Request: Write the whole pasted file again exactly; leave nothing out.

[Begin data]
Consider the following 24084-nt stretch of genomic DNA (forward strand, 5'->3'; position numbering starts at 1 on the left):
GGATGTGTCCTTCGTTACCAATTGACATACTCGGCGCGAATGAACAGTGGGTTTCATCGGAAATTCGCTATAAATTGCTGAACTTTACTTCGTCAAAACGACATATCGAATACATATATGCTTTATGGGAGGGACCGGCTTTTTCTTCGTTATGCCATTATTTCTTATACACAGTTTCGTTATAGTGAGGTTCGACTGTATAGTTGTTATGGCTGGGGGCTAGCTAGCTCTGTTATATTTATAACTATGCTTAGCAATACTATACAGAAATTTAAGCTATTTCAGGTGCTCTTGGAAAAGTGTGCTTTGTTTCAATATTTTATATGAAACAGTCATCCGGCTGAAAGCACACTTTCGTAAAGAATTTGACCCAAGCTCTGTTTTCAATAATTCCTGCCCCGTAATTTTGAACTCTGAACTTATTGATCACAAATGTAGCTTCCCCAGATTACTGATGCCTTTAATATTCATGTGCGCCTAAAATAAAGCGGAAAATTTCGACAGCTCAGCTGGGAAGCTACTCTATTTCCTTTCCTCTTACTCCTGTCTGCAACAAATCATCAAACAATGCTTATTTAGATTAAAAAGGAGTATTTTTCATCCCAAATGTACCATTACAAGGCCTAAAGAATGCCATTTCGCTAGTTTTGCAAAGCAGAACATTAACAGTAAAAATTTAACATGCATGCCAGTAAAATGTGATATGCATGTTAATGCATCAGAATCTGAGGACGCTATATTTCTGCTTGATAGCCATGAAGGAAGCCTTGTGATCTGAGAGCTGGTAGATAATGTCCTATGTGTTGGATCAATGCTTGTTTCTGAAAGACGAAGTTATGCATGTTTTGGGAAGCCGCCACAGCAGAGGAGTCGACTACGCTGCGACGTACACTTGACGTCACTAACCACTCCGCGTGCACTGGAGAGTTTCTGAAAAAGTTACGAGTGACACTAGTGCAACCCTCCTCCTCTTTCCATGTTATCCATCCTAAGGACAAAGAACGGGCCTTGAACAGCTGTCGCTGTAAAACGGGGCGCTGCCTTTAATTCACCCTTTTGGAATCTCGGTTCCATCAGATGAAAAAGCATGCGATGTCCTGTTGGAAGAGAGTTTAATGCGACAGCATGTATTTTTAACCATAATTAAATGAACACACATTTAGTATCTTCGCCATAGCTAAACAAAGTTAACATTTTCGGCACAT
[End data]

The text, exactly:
Consider the following 24084-nt stretch of genomic DNA (forward strand, 5'->3'; position numbering starts at 1 on the left):
GGATGTGTCCTTCGTTACCAATTGACATACTCGGCGCGAATGAACAGTGGGTTTCATCGGAAATTCGCTATAAATTGCTGAACTTTACTTCGTCAAAACGACATATCGAATACATATATGCTTTATGGGAGGGACCGGCTTTTTCTTCGTTATGCCATTATTTCTTATACACAGTTTCGTTATAGTGAGGTTCGACTGTATAGTTGTTATGGCTGGGGGCTAGCTAGCTCTGTTATATTTATAACTATGCTTAGCAATACTATACAGAAATTTAAGCTATTTCAGGTGCTCTTGGAAAAGTGTGCTTTGTTTCAATATTTTATATGAAACAGTCATCCGGCTGAAAGCACACTTTCGTAAAGAATTTGACCCAAGCTCTGTTTTCAATAATTCCTGCCCCGTAATTTTGAACTCTGAACTTATTGATCACAAATGTAGCTTCCCCAGATTACTGATGCCTTTAATATTCATGTGCGCCTAAAATAAAGCGGAAAATTTCGACAGCTCAGCTGGGAAGCTACTCTATTTCCTTTCCTCTTACTCCTGTCTGCAACAAATCATCAAACAATGCTTATTTAGATTAAAAAGGAGTATTTTTCATCCCAAATGTACCATTACAAGGCCTAAAGAATGCCATTTCGCTAGTTTTGCAAAGCAGAACATTAACAGTAAAAATTTAACATGCATGCCAGTAAAATGTGATATGCATGTTAATGCATCAGAATCTGAGGACGCTATATTTCTGCTTGATAGCCATGAAGGAAGCCTTGTGATCTGAGAGCTGGTAGATAATGTCCTATGTGTTGGATCAATGCTTGTTTCTGAAAGACGAAGTTATGCATGTTTTGGGAAGCCGCCACAGCAGAGGAGTCGACTACGCTGCGACGTACACTTGACGTCACTAACCACTCCGCGTGCACTGGAGAGTTTCTGAAAAAGTTACGAGTGACACTAGTGCAACCCTCCTCCTCTTTCCATGTTATCCATCCTAAGGACAAAGAACGGGCCTTGAACAGCTGTCGCTGTAAAACGGGGCGCTGCCTTTAATTCACCCTTTTGGAATCTCGGTTCCATCAGATGAAAAAGCATGCGATGTCCTGTTGGAAGAGAGTTTAATGCGACAGCATGTATTTTTAACCATAATTAAATGAACACACATTTAGTATCTTCGCCATAGCTAAACAAAGTTAACATTTTCGGCACAT